Friday

12th Apr 2024

Kenyan traders react angrily to proposed EU clothes ban

  • Western media has driven a 'false narrative' about the second hand clothes trade, says Teresia Wairimu Njenga, who chairs the Kenyan Mitumba association (Photo: Waldemar)
Listen to article

Kenyan textiles traders have reacted angrily to a proposed EU ban on second-hand clothes exports following the first discussions at an EU environment ministers meeting in Brussels earlier this week.

Denmark, Sweden and France are proposing that the EU apply the Basel Convention to used clothes, banning exports of hazardous textile waste and requiring prior informed consent to be obtained before importing textile waste.

Read and decide

Join EUobserver today

Get the EU news that really matters

Instant access to all articles — and 20 years of archives. 14-day free trial.

... or subscribe as a group

"The export of textile waste from the EU to developing countries causes significant environmental, social, and health problems. The EU has to put an end to this practice," Denmark's deputy permanent representative to the EU, Soren Jacobsen, told the Environment Council meeting on Monday (25 March).

Many economists contend that second-hand clothing is a barrier to African industrialisation and supply chain development in textiles, arguments which led the eight-nation East African Community to agree to ban second-hand clothing imports in 2016, although the plan was later abandoned.

However, thousands of businesses across the continent make a livelihood from the market.

"Nobody is giving us trash by force. What we are buying is good quality clothes, and if a supplier wants to sell us trash, we would be happy to refuse their consignment," said Teresia Wairimu Njenga, who chairs the Mitumba Consortium Association of Kenya.

The industry is aware that an export ban would pose an existential threat to its future.

Last year, the Mitumba association commissioned research which claimed that the second-hand clothing trade in Kenya provides two million green jobs and supports 20 million livelihoods.

Wairimu Njenga has previously complained of "wildly inaccurate misinformation circulating in Western media about the second-hand clothes trade", adding that this had created a "false prevailing narrative that has demonised our trade and put millions of jobs and livelihoods at risk on the false altar of protecting the environment.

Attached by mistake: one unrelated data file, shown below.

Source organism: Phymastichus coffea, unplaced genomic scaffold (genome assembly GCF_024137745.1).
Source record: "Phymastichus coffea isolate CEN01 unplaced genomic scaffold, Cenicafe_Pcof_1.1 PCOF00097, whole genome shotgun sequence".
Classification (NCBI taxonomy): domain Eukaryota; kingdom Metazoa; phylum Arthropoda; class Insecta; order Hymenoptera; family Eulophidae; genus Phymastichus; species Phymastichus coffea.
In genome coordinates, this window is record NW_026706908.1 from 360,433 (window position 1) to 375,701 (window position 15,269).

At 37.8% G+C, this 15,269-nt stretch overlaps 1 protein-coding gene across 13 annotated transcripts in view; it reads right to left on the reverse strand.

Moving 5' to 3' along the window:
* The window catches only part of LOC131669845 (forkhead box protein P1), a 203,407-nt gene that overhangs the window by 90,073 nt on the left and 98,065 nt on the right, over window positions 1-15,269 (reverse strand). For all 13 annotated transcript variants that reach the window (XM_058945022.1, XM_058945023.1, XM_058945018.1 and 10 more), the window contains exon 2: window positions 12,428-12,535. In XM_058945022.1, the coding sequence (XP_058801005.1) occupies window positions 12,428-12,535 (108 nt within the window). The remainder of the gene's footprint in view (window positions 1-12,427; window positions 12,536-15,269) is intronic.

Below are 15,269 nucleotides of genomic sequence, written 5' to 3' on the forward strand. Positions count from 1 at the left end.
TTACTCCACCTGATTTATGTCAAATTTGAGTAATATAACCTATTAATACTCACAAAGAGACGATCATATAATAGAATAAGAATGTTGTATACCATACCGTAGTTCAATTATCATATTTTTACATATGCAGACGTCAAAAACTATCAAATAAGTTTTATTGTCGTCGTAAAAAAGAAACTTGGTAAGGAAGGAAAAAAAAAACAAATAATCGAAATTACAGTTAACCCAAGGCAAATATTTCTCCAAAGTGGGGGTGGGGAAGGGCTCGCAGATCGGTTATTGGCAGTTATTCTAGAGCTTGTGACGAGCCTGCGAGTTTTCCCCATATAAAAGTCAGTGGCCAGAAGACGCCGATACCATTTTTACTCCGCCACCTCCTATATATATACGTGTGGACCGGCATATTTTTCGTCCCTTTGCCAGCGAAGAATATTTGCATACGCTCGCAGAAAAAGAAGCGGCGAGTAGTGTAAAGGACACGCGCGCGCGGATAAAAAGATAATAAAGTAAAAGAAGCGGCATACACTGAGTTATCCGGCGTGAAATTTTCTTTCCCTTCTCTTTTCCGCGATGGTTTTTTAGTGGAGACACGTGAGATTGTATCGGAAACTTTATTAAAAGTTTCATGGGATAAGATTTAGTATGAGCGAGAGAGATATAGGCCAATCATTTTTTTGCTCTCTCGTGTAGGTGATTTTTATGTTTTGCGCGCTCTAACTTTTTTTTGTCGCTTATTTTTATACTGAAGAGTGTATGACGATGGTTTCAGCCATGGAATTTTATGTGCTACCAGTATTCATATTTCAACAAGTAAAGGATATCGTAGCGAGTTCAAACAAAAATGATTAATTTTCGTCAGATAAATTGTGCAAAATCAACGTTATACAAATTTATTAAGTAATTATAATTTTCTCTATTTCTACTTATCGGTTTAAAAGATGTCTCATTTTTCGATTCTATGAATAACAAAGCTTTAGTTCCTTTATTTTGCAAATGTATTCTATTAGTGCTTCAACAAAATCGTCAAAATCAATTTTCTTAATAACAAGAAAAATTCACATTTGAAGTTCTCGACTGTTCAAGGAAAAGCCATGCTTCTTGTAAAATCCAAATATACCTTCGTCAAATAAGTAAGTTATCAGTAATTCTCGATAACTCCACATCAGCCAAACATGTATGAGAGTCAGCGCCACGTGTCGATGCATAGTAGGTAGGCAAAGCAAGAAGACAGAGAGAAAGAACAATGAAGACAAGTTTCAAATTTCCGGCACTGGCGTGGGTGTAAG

"Rather than being a threat to the environment, second-hand clothes are a crucial pillar in global endeavours towards reuse, a circular economy and sustainability in the textile sector," she added.

The French environment ministry is leading the campaign for a ban after French lawmakers approved a new law that would gradually impose fines of up to €10-per-item of clothing by 2030, as well for a ban on advertising for such products. Europe currently dumps 90 percent of its used clothes in Africa and Asia.

Kenya imported 177,386 tonnes of used clothing in 2022, a 76 percent increase on the amount imported in 2013, according to the United Nations trade data. Ghana, Senegal, and South Africa are other major markets for used clothing in sub-Saharan Africa.

Africa imports $1bn [€0.93bn] a year of second-hand clothes, accounting for 30 percent of the global market.

Will Senegal's new president break from the EU?

Elected on a tide of youth and radicalism, Senegal's new president Bassirou Diomaye Faye has promised to take the country out of the West African CFA franc — a currency viewed by many as a relic of French colonialism.

Latest News

  1. UK-EU deal on Gibraltar only 'weeks away'
  2. Belgium declares war on MEPs who took Russian 'cash'
  3. Brussels Dispatches: Foreign interference in the spotlight
  4. Calling time on Amazon's monopolism and exploitation
  5. Resist backlash on deforestation law, green groups tell EU
  6. China's high-quality development brings opportunities to the world
  7. Ukraine tops aid list again, but EU spending slumps
  8. Who did Russia pay? MEPs urge spies to give names

Stakeholders' Highlights

  1. Nordic Council of MinistersJoin the Nordic Food Systems Takeover at COP28
  2. Nordic Council of MinistersHow women and men are affected differently by climate policy
  3. Nordic Council of MinistersArtist Jessie Kleemann at Nordic pavilion during UN climate summit COP28
  4. Nordic Council of MinistersCOP28: Gathering Nordic and global experts to put food and health on the agenda
  5. Friedrich Naumann FoundationPoems of Liberty – Call for Submission “Human Rights in Inhume War”: 250€ honorary fee for selected poems
  6. World BankWorld Bank report: How to create a future where the rewards of technology benefit all levels of society?

Join EUobserver

EU news that matters

Join us